Ahead of Apple's Earnings, Market Share Shifts

While investors are waiting for Apple (NASDAQ: AAPL  ) to report fiscal first-quarter 2014 numbers this evening, Kantar Worldpanel released market share sales numbers over the weekend that show some signs of iPhone sales losing steam around the world.

A bit of good and bad news
It's no surprise that Android's market share continues to grow, considering that Google (NASDAQ: GOOGL  ) gives away the operating system for free and there are hundreds of device makers using the OS on their phones. But Apple investors should look to the company's footing in key three sales markets -- the U.S., China, and Great Britain -- as good news in light of Android's expanding territory.

Kantar's Dominic Sunnebo said in statement, "Apple has lost share in most countries compared with this time last year, but importantly it has held strong shares in key markets including 43.9% in USA, 29.9% in Great Britain and 19% in China."

However, in a separate report earlier this month, Kantar said Apple had fallen to 43.1% of U.S. smartphone sales for the three months ended in November, which was down 9.9% year over year. So though its share increased slightly from November to December, it's still down more than 9% from the year-ago period.

Part of Apple's drop may come from the company's focus on high-end devices, while other companies sell a wide range of cheaper Android phones. While Apple has added the cheaper 5c, and many carriers offer the older iPhone 4S for a low cost or even free, Apple's devices are simply priced higher than Android devices. Apple sells the several-year-old 4S on its website for the unlocked price of $450, which is still $50 more than the recently released unlocked Moto X. Apple's pricing keeps the company's premium brand image, but it also inhibits the company from grabbing lots of market share in the low-end device range.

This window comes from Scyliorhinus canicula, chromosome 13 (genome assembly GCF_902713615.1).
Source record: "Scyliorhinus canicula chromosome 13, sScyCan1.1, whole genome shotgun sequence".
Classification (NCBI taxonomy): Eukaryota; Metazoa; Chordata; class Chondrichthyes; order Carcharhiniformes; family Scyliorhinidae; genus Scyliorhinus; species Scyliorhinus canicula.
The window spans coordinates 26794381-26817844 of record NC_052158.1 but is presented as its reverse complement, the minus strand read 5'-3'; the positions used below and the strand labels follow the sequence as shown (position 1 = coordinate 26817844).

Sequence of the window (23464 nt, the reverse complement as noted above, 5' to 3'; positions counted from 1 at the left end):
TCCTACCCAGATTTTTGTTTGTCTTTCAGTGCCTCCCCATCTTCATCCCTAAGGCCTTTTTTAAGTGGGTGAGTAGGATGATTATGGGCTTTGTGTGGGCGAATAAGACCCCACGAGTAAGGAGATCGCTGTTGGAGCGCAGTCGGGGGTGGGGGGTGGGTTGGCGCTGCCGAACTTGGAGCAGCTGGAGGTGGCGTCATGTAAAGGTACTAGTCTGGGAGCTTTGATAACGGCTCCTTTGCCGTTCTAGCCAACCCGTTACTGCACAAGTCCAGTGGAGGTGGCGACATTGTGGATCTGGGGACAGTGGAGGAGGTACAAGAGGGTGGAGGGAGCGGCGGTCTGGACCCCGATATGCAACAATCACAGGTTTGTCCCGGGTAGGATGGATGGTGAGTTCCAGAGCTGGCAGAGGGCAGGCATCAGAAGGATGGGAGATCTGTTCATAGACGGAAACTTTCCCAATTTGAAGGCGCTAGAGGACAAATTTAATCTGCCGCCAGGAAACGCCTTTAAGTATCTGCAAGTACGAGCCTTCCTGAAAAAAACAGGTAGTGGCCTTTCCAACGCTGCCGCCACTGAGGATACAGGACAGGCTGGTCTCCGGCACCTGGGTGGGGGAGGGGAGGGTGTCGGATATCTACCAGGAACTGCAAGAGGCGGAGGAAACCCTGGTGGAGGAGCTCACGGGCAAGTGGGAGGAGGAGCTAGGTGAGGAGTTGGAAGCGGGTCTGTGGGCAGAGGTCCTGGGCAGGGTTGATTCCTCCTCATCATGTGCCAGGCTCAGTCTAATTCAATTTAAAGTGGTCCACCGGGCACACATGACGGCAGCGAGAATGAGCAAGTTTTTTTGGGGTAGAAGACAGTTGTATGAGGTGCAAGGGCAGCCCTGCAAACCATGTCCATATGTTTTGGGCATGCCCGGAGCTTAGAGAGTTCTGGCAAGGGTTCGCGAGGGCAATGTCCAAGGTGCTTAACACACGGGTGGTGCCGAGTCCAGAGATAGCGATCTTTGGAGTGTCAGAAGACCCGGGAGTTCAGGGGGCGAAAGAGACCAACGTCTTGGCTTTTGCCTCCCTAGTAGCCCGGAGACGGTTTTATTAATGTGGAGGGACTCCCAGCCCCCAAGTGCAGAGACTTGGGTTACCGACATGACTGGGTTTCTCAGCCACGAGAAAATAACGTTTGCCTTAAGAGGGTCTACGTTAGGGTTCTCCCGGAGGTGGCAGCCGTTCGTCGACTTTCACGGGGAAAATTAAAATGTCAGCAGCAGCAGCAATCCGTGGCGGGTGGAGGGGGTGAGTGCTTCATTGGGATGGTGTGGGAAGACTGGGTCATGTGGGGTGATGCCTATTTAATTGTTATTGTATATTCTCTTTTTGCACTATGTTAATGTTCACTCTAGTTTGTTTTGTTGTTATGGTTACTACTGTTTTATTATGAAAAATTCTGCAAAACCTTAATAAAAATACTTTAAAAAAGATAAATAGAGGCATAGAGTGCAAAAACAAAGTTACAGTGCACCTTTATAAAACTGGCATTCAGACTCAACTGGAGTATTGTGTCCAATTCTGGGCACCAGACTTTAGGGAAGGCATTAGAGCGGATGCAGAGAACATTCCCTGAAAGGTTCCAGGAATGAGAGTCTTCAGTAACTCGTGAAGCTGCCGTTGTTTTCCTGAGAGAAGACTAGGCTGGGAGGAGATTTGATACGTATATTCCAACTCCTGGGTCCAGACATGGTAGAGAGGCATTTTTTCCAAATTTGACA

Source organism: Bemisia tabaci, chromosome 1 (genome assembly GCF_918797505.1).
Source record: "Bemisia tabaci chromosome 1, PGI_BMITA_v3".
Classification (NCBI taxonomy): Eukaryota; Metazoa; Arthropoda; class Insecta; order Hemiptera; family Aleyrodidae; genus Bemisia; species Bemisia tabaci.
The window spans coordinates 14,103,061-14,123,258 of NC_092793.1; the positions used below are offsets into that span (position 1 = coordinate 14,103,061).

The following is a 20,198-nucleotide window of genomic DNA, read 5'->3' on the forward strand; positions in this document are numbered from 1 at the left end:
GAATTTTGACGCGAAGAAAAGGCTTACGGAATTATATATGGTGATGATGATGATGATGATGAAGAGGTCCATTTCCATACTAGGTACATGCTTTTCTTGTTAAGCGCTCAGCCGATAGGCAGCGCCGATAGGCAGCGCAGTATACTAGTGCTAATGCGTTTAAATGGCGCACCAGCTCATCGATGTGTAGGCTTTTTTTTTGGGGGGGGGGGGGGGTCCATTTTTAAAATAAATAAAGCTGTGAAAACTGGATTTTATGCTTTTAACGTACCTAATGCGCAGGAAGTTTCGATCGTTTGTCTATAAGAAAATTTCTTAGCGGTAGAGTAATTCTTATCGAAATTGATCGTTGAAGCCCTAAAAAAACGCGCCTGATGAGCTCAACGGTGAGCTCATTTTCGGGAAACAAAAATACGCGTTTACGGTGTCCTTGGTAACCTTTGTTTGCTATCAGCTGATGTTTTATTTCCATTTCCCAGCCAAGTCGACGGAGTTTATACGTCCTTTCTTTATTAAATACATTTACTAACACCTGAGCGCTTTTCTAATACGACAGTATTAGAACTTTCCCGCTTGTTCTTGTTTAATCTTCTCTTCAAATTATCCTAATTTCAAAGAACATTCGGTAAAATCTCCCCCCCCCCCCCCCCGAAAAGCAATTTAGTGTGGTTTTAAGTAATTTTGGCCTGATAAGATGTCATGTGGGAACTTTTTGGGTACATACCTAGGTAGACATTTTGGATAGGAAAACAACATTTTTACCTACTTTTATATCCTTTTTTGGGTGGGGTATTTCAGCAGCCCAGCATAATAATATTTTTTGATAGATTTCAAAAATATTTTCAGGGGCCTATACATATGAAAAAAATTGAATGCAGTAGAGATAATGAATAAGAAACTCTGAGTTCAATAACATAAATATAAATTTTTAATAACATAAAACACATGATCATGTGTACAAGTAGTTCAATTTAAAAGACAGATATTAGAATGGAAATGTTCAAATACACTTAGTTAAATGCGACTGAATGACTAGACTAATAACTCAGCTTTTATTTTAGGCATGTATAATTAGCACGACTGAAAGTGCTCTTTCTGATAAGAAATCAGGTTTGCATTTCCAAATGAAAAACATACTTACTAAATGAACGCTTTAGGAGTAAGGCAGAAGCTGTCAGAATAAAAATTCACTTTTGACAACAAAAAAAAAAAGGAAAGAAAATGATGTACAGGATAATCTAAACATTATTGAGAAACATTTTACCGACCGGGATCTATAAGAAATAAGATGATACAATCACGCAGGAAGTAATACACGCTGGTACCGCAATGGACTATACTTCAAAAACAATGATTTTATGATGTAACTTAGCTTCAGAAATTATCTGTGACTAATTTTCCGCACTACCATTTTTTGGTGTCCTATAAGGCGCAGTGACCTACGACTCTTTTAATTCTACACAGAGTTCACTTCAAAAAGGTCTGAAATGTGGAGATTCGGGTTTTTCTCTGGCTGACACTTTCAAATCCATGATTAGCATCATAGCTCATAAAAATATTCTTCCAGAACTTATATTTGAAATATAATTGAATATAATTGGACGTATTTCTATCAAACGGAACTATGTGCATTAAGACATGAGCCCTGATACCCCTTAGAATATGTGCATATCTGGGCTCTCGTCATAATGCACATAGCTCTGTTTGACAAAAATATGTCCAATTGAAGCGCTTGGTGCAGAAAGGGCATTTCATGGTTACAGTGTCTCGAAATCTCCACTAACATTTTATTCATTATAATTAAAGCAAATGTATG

Rising competition
While market share gives investors a small glimpse into smartphone trends in different countries, it's the factors behind market share shifts that investors should really focus on.

For Apple, the rise of small smartphone vendors in China should be a bit troubling. Companies such as Xiaomi have made tremendous gains against Apple and are the cause of market share shifts in the country. Kantar said in its latest report:

In December, Xiaomi overtook both Apple and Samsung to become the top selling smartphone in China -- a truly remarkable achievement for a brand which was only started in 2010 and sells its device almost exclusively online.

Though Apple has a strong position in China, and just launched the iPhone on China Mobile, that position is nowhere near secure. Xiaomi's continued gains in the country will come at the cost of market share for both Apple and Samsung  (NASDAQOTH: SSNLF  ) .

Apple will also need to deal with Samsung and Google's recent agreement to share patents. The deal was just announced this past weekend and the details were sparse, but it's generally understood that the two companies will use the agreement to strengthen their place in mobile, which could ultimately hurt Apple.

Foolish thoughts
It's true that market share doesn't paint a full picture of how a company is doing, but it does lend a certain insight. In this case, investors can see that Apple is losing some footing in the U.S. and that strong competitors like Xiaomi will continue to press against the company in China. And with Google and Samsung teaming up even more than before, Apple may be looking at increasing competitive pressure in both countries.

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  • Report this Comment On January 27, 2014, at 4:43 PM, yragsapo wrote:

    It is such a shame that people who claim to be intelligent, just don't get it. Market share doesn't matter. What matters in the number of phones sold, margins, revenue and profits and how those figures compare, year after year.

    As Chinese peasants trade in one of their yaks for a phone, it's going to be a $20 phone, not a $500 phone. Believe me... the largest untapped market in China will buy the no-profit low-end phones that Apple wants no part of and never pretended to want a part of. Anyone pushing the market share issue is either an idiot or they are helping someone with either a short position in AAPL or a long position in one of Apple's competitors.

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